ISLAMABAD   -   The Indian courts have no urgency to hear the petitions, challenging the government’s abrogation of the special status of occupied Kashmir, where seven million people are facing a continuous lockdown for the last two months.

The overwhelmingly Muslim slice of the state has been under virtual siege by some 500,000 itchy-fingered Indian troops wielding draconian anti-terror laws.

The government has arrested hundreds, not for any crime, but to prevent protests, the London-based weekly ‘The Economist’ said in

its article published on Friday.

“To the Supreme Court, however, none of this seems particularly urgent,” the article said while mentioning the delays by the Indian judiciary in taking up the cases related to Jammu and Kashmir.

The article said the Indian Supreme Court, which met in late August to consider a batch of petitions, challenging the constitutionality of Indian Prime Minister Narendra Modi’s move, gave the government a month to reply.

“When the judges took the matter up again on October 1st, the government’s lawyers received not even a tap on the wrist for failing to prepare a response. Instead, the judges graciously yielded more time,” it mentioned.

With equal unconcern, another bench of the Supreme Court on the same day postponed - for the seventh time in one case - an even bigger batch of petitions regarding unfair imprisonment and suspension of communications.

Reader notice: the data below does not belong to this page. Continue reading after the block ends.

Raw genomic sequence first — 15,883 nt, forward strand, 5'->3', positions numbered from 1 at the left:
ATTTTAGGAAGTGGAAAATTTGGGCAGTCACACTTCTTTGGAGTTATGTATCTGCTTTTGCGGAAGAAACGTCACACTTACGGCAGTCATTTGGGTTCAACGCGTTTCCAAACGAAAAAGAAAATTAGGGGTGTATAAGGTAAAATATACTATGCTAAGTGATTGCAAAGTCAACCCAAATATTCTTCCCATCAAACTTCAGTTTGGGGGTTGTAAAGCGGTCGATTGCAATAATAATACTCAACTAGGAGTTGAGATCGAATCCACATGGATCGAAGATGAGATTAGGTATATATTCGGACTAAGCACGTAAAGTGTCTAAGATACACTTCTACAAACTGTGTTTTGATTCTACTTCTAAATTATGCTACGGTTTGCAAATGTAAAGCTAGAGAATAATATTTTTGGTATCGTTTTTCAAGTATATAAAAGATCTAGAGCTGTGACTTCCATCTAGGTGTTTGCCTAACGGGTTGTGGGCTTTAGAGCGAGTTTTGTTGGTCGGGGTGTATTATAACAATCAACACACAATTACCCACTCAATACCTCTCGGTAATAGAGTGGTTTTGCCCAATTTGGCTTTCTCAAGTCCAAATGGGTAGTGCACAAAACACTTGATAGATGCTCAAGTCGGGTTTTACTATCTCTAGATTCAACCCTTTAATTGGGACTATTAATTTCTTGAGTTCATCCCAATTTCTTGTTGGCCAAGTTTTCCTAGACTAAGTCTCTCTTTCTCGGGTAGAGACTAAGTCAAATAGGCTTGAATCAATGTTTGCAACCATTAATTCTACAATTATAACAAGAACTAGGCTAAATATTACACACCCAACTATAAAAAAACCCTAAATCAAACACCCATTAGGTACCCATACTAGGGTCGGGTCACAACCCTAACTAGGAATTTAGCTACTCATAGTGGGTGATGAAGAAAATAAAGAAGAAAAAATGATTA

It has shunted petitions for habeas corpus - which in legal theory are urgent matters - back to the high court in Jammu & Kashmir, in full knowledge that it has been swamped by more than 250 such protests against illegal detention, yet has only two judges to hear them all.

“The reason why the state’s top court is so cripplingly undermanned, with eight of its 17 judgeship vacant, is that the Supreme Court has for months neglected to ratify any new appointments for the state.

(Lawyers in occupied Kashmir are also on strike, to protest arbitrary arrests.),” the article stressed.

Legal experts concur that this record has notably darkened in recent years. Gautam Bhatia, a lawyer who writes on legal issues, describes one of the Supreme Court’s recently favoured tactics as a “doctrine of constitutional evasion.”

Rather than rule against Modi’s government, the top court has repeatedly waffled just long enough for matters to resolve themselves in its favour, it said.

In the case of Aadhaar, a national biometric identification scheme, the Supreme Court waited five years to pronounce that it should be scaled back, by which time more than one billion people had been enrolled.

“It took two years to rule that Mr Modi’s government had overstepped its powers by interfering in the local politics of Delhi by which time the opposition party that runs the city, had been bullied and harassed into near irrelevance,” it said.

The central government, according to the article, used “a temporary situation, meant to hold the field until the return of the elected government, to accomplish a fundamental, permanent and irreversible alteration of the status of the state of Jammu & Kashmir without the concurrence, consultation or recommendation of the people of that state.”

“Such dodges work only with the connivance of the courts,” The Economist’s article concluded.